Education, Micro-aggression, Viewpoint Diversity, and the Tolerance Mirage of Rampant Secularism

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One consequence of the contemporary postmodern ideology that there is no truth beyond each individual’s concept of it, is the increasingly desperate attempt on college campuses to eradicate any evaluative reflection concerning one tribe or person’s truth by any other tribe or person. This has led to the apparent evil of “micro-aggressions”, or what Lukianoff and Haidt describe in their Atlantic essay as vindictive protection – “creating a culture in which everyone must think twice before speaking up, lest they face charges of insensitivity, aggression, or worse.” [i]  Apparently, in this new understanding of political correctness, we should even apologize for saying that, “America is a land of opportunity”, because it may offend listeners who are citizens of other nations.

Even though an attempt to impose one’s perspective on others is logically antithetical to a postmodern ethic, it has become rigueur du jour in educational circles.  This new demand for a supposed tolerance advocated by some concerned about micro-aggression is a case in point. It’s really postmodern intolerance masquerading as tolerance, and it seems to have deluded many educators by its apparently inclusive language. Apparently, it’s permissible to claim that any group or activity on campus that acknowledges a belief in God must be banned because it is an attempt to impose religion on academic life (despite the fact that belief in the divine was at the very heart of the development of schools and universities in the first place), whilst the secularists’ claim that God has no place in the life of academia passes under the radar as being unbiased and religiously neutral! Such inconsistency is devise logic and would be almost amusing if it were not so dangerous and widely accepted.

This trend towards a narrow, secularized ideology underlines our contention that public schools and universities are becoming purveyors of dogmatically-defined and passionately-policed systemic thought control. This has caused schools and colleges to eschew any genuine commitment to viewpoint diversity. In the light of the Meriam-Webster dictionary’s definition of religion (“a cause, principle, or system of beliefs held with ardor and faith”), contemporary educational institutions have become religious hothouses committed to a dangerous faith. Postmodern, secular political correctness is not the removal of religion from education or from the public sphere. Rather, it is the attempted monopolistic takeover of those spaces by a proselytizing and subversive religion that robs humanity of tolerance, perspective, hope, and unified purpose.

Jonathan Haidt a self-declared centrist scholar who in his 2012 best-selling book The Righteous Mind raised concerns about the encroaching dominance of this new narrow religion, puts it this way in a recent article:

Something alarming has happened to the academy since the 1990s: it has been transformed from an institution that leans to the left, which is not a big problem, into an institution that is entirely on the left, which is a very big problem.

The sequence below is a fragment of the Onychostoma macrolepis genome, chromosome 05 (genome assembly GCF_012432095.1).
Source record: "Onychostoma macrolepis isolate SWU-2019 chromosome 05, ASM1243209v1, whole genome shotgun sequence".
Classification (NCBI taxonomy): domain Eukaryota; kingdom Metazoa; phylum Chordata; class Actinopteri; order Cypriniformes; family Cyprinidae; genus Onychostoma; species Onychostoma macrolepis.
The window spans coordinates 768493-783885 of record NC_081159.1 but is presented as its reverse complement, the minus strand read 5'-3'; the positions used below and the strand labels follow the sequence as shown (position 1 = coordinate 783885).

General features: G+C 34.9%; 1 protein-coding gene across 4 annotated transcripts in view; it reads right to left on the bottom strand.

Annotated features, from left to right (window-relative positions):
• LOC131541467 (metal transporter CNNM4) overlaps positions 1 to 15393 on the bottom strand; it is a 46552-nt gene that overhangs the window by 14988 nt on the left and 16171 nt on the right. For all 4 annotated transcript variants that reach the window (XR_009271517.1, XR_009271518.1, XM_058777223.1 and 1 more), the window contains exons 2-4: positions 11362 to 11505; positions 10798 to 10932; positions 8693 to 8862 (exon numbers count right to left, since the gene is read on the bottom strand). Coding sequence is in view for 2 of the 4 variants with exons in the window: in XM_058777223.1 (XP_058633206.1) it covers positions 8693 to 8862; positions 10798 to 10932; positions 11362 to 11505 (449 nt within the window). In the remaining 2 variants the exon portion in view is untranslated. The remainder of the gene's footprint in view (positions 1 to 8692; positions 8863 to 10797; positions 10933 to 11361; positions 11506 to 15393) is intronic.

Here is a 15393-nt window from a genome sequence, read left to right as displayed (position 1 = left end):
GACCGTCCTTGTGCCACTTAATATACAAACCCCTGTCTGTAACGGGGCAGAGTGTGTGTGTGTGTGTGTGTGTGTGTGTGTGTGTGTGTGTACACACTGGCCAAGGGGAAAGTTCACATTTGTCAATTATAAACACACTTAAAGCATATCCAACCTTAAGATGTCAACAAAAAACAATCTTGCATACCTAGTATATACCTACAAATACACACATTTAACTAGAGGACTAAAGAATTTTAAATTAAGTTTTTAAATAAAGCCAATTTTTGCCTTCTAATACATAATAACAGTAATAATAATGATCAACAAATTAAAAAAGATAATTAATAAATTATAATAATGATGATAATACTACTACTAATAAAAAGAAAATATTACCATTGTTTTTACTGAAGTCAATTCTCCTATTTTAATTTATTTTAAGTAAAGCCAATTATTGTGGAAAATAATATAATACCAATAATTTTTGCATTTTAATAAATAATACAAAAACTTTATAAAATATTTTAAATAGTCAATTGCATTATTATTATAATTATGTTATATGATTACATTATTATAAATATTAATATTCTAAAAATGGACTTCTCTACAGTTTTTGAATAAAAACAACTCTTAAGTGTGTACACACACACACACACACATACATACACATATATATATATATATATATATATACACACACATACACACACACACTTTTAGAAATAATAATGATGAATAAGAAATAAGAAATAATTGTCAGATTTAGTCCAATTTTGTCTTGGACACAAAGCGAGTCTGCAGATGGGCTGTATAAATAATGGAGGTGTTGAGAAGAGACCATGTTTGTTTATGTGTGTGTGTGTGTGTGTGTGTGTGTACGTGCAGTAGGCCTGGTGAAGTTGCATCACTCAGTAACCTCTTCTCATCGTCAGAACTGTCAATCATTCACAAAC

Nowadays there are NO conservatives or libertarians in most [secular] academic departments in the humanities and social sciences. The academy has been so focused on attaining diversity by race and gender (which are valuable) that it has created a hostile climate for people who think differently. The American Academy has become a politically orthodox and quasi-religious institution [Edlin underlining]. When everyone shares the same politics and prejudices, the disconfirmation process breaks down. Political orthodoxy is particularly dangerous for the social sciences, which grapple with so many controversial topics (such as race, racism, gender, poverty, immigration, politics, and climate science). America needs innovative and trustworthy research on all these topics, but can a social science that lacks viewpoint diversity produce reliable findings?[ii]

In Christian schools, we should nurture students to perceive and avoid the quicksand of the dangerous mirage of rampant secularism. In pluralist societies, education (including that found in our Christian schools) should champion the rights of all religious groups – secularism, Christianity, and Islam being just three examples – to be seen and understood. Adherents and evangelists for any one belief need not accept the veracity of other beliefs, but they should repudiate the insistence of contemporary secularists that the secular voice is the only one with a legitimate place in the public sphere. Such a position is totalitarianism, and let’s remember the lessons of George Orwell’s Animal Farm by affirming that such a position has no place in modern democracies.

[i] Lukianoff, G., & Haidt, J. (2105, September). The coddling of the American mind. The Atlantic.

[ii] Haidt, J. (2015). Viewpoint diversity in the academy.


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